Mushlume UFO by Urbz brings back the glowing dinoflagellate aquarium at the intersection of biology and design
Growing up in a landlocked part of the southeastern United States, it wasn’t until Andy Bass moved to San Diego, California that he experienced a new type of starry night—the kind in the ocean.
Every few years, microscopic algae called dinoflagellates bloom in the billions along the coast of southern California. These plankton photosynthesize during the day, but radiate neon blue light when disturbed at night, bathing entire ocean waves in an otherworldly glow as they crash into the beach.
Bass took a sample of these dinoflagellates and discovered that they could thrive indoors at room temperature and in indirect sunlight. His home-grown bioluminescent plankton were an instant hit among neighbors and friends—and so the Dino Pet was born.
Some may remember Bass’ apatosaurus-shaped aquarium, which first made waves on the Internet as a successful Kickstarter campaign. After its acquisition by Intrexon in 2013, however, the Dino Pet became unavailable. Bass felt like something special had been lost.
“I saw people and how they interacted with the Dino Pet,” he muses. “I feel like there’s a missing piece now, a missing educational tool.”
And so in 2018, Bass founded Urbz with his wife Maryann and daughter Roarke to bring the outdoors into people’s homes. Now, finally, dinoflagellates are back. The Mushlume UFO is the next generation of the plankton aquarium. Available for pre-order on Urbz’s website until December 1, Bass hopes to reach enough backers to begin shipping Mushlume in March 2021.
A cross between a glowing mushroom and an alien UFO (“Unidentified Fun Object”), Mushlume’s new design incorporates the lessons that Bass learned from the Dino Pet. It has a valve for gas exchange, a structure that maximizes dinoflagellate brightness, and intuitive care instructions for the slow-growing plankton. At night, a gentle swirl produces a starry light show—something Bass says is “almost magical.”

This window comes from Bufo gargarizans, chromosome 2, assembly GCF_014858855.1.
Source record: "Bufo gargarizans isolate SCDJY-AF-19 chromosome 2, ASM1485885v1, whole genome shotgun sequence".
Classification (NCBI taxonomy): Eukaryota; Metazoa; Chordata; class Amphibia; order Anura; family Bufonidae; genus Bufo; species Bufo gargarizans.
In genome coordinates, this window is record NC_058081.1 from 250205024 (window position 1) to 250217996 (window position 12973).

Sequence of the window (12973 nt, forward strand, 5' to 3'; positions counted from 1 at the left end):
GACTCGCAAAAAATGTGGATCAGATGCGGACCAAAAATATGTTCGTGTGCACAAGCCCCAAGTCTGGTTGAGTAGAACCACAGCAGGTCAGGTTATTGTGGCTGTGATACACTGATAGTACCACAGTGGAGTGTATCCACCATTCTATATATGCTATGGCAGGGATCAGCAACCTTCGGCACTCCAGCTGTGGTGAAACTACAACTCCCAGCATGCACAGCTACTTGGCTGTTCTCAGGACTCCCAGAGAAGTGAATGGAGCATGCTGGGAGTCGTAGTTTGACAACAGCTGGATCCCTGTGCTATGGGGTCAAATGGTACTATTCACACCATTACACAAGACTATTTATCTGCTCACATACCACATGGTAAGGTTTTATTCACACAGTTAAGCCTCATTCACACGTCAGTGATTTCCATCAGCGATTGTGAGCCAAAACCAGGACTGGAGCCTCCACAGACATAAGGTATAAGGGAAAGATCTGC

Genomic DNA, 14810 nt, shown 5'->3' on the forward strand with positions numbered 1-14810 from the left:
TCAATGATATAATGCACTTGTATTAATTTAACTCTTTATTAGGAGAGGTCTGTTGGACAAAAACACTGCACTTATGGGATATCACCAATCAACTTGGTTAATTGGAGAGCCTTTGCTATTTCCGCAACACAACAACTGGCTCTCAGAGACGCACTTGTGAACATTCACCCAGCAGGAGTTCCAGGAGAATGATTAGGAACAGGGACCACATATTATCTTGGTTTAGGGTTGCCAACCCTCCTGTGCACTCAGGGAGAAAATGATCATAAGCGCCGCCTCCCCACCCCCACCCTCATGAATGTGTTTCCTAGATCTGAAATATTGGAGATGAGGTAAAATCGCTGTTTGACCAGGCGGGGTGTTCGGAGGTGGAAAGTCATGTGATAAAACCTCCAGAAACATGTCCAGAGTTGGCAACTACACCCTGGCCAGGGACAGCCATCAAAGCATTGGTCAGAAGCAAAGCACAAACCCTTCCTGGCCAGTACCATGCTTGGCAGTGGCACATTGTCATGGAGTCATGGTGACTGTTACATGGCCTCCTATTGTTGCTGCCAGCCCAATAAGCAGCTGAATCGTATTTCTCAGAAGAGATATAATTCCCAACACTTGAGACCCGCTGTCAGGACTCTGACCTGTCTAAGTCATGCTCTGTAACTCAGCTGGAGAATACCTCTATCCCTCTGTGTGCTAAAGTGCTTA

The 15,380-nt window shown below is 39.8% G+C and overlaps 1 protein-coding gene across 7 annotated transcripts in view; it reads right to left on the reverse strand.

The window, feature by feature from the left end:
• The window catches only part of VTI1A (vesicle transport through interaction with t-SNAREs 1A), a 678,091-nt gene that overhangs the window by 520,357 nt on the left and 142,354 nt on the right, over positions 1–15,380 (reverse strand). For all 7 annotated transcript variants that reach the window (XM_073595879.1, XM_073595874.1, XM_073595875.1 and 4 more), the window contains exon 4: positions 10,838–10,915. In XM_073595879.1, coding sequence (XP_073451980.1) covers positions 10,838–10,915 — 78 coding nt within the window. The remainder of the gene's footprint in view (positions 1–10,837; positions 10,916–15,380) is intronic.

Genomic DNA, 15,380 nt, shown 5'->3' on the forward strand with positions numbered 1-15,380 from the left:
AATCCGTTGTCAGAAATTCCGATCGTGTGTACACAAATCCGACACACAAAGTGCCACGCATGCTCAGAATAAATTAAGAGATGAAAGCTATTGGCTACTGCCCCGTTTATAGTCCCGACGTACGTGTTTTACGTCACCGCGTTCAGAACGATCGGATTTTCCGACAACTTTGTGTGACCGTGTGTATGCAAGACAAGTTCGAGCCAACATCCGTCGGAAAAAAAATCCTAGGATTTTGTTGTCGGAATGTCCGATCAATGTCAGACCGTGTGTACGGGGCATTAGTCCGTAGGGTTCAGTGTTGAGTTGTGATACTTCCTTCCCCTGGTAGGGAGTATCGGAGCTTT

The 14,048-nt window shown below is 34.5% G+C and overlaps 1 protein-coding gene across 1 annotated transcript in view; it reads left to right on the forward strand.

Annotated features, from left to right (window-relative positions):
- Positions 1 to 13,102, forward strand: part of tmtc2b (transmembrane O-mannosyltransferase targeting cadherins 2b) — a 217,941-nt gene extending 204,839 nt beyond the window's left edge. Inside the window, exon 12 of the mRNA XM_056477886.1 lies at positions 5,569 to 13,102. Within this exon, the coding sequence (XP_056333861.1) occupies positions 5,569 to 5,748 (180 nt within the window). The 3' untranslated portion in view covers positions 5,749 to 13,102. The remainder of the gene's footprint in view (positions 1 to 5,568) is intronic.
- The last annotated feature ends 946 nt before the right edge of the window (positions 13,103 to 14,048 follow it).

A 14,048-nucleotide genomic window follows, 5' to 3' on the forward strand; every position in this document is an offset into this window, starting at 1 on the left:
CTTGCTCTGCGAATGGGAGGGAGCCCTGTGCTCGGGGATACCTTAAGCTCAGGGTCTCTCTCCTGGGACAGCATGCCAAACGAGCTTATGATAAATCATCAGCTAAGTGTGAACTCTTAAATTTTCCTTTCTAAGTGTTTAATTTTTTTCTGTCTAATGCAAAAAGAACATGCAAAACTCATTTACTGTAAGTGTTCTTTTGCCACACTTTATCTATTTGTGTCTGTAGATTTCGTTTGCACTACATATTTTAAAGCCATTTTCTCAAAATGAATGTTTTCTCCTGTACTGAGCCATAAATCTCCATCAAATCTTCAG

At times, the electric blue glow emanating from Mushlume appears so otherworldly and unnatural, even synthetic, that it’s hard to believe it’s being produced by a living organism. Like us, the plankton have a circadian rhythm governed by the cycle of day and night. Their biological clocks determine whether or not to produce chemical light, and unlike glow-in-the-dark toys, they can’t be tricked by cupping the aquarium in your hands.
As the father of a seven-year-old girl, Bass also wants to bring “fresh eyes and fresh minds to the table” when it comes to biology. There are LEGOs, electronics kits, and programming games, but what do you get to foster a child’s interest in biology? That’s where Mushlume works its magic. Young and old alike are drawn to the strange and the luminous. Bass’s bioluminescent aquarium harnesses both to mesmerize people of all ages with the natural world.
Bass believes that bioluminescence can help people look at life a little differently, and hopes that this includes awareness of the grave need for better stewardship of our oceans. Humble plankton, for instance, are responsible for more than 50% of all photosynthesis that occurs on Earth. The dinoflagellates in Mushlume are grown by Bass himself and never harvested from the beaches of San Diego. By caring for these luminous microorganisms, Mushlume owners can connect to an even greater commitment: preserving our planet’s biodiversity.
Subscribe to my weekly synthetic biology newsletter. Thank you to Desiree Ho for additional research and reporting in this article. I’m the founder of SynBioBeta, and some of the companies that I write about are sponsors of the SynBioBeta Global Synthetic Biology Summit.1